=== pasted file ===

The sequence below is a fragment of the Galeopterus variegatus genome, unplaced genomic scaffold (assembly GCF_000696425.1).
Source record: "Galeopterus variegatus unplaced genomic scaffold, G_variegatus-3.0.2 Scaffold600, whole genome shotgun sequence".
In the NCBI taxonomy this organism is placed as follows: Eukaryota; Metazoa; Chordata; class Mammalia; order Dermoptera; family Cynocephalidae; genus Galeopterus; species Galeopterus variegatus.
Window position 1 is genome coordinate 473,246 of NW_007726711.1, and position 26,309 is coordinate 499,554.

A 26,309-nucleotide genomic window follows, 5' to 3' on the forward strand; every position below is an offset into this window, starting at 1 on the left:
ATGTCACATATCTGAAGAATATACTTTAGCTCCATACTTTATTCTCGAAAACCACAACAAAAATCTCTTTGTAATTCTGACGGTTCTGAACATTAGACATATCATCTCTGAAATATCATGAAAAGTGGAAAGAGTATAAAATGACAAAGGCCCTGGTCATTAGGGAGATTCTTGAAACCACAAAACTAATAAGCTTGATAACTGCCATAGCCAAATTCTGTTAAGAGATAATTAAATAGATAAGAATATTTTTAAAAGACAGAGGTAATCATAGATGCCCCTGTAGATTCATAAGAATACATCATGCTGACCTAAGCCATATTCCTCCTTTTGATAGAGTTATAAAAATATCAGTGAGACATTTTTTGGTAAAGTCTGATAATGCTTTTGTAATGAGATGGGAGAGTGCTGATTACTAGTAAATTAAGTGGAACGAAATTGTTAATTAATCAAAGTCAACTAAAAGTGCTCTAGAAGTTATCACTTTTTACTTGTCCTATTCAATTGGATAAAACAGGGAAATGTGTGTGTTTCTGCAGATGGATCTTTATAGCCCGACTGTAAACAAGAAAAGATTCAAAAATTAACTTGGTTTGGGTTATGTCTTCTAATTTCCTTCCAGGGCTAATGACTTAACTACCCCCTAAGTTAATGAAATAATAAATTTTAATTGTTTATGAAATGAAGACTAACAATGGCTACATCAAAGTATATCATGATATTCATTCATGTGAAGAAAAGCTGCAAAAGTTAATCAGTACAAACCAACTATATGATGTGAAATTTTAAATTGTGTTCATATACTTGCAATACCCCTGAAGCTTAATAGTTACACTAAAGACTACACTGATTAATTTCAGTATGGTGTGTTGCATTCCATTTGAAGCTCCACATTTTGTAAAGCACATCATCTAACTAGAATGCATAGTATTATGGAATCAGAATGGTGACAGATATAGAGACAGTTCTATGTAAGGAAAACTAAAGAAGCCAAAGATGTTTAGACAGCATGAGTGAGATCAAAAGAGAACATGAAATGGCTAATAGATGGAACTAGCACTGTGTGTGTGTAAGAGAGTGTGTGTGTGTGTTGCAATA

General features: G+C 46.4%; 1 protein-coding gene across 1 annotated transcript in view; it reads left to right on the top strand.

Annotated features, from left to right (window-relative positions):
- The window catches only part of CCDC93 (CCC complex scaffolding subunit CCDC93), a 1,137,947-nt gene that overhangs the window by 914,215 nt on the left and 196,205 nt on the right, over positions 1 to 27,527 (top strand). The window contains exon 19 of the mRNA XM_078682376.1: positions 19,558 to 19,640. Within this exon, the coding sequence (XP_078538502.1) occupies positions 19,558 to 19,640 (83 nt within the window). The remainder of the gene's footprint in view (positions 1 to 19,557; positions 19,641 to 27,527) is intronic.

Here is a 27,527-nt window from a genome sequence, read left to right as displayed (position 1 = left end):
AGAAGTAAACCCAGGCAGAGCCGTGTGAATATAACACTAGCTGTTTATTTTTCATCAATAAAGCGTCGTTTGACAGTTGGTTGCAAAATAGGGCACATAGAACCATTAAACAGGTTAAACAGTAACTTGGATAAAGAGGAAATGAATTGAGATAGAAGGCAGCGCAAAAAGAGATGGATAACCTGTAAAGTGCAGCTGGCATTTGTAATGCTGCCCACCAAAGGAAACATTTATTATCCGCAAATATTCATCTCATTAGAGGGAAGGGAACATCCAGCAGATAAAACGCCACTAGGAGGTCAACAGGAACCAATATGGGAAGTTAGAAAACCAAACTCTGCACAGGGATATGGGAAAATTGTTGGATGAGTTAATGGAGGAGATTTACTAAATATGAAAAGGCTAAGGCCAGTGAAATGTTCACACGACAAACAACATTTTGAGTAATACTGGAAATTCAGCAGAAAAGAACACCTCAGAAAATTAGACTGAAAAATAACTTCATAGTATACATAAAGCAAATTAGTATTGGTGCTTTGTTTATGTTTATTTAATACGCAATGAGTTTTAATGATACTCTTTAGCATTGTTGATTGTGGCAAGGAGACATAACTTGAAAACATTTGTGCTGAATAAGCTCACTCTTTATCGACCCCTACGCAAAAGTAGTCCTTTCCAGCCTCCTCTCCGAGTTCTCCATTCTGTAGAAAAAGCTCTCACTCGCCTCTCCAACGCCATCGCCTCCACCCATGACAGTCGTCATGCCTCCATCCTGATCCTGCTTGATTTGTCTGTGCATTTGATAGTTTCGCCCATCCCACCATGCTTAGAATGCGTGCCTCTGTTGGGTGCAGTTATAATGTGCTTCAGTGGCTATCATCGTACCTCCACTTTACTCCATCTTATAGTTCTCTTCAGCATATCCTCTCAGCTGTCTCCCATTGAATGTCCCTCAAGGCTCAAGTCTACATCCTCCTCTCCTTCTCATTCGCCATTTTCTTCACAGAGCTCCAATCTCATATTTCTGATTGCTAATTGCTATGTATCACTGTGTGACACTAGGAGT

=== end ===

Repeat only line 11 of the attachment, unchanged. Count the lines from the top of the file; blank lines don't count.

AGAAGTAAACCCAGGCAGAGCCGTGTGAATATAACACTAGCTGTTTATTTTTCATCAATAAAGCGTCGTTTGACAGTTGGTTGCAAAATAGGGCACATAGAACCATTAAACAGGTTAAACAGTAACTTGGATAAAGAGGAAATGAATTGAGATAGAAGGCAGCGCAAAAAGAGATGGATAACCTGTAAAGTGCAGCTGGCATTTGTAATGCTGCCCACCAAAGGAAACATTTATTATCCGCAAATATTCATCTCATTAGAGGGAAGGGAACATCCAGCAGATAAAACGCCACTAGGAGGTCAACAGGAACCAATATGGGAAGTTAGAAAACCAAACTCTGCACAGGGATATGGGAAAATTGTTGGATGAGTTAATGGAGGAGATTTACTAAATATGAAAAGGCTAAGGCCAGTGAAATGTTCACACGACAAACAACATTTTGAGTAATACTGGAAATTCAGCAGAAAAGAACACCTCAGAAAATTAGACTGAAAAATAACTTCATAGTATACATAAAGCAAATTAGTATTGGTGCTTTGTTTATGTTTATTTAATACGCAATGAGTTTTAATGATACTCTTTAGCATTGTTGATTGTGGCAAGGAGACATAACTTGAAAACATTTGTGCTGAATAAGCTCACTCTTTATCGACCCCTACGCAAAAGTAGTCCTTTCCAGCCTCCTCTCCGAGTTCTCCATTCTGTAGAAAAAGCTCTCACTCGCCTCTCCAACGCCATCGCCTCCACCCATGACAGTCGTCATGCCTCCATCCTGATCCTGCTTGATTTGTCTGTGCATTTGATAGTTTCGCCCATCCCACCATGCTTAGAATGCGTGCCTCTGTTGGGTGCAGTTATAATGTGCTTCAGTGGCTATCATCGTACCTCCACTTTACTCCATCTTATAGTTCTCTTCAGCATATCCTCTCAGCTGTCTCCCATTGAATGTCCCTCAAGGCTCAAGTCTACATCCTCCTCTCCTTCTCATTCGCCATTTTCTTCACAGAGCTCCAATCTCATATTTCTGATTGCTAATTGCTATGTATCACTGTGTGACACTAGGAGT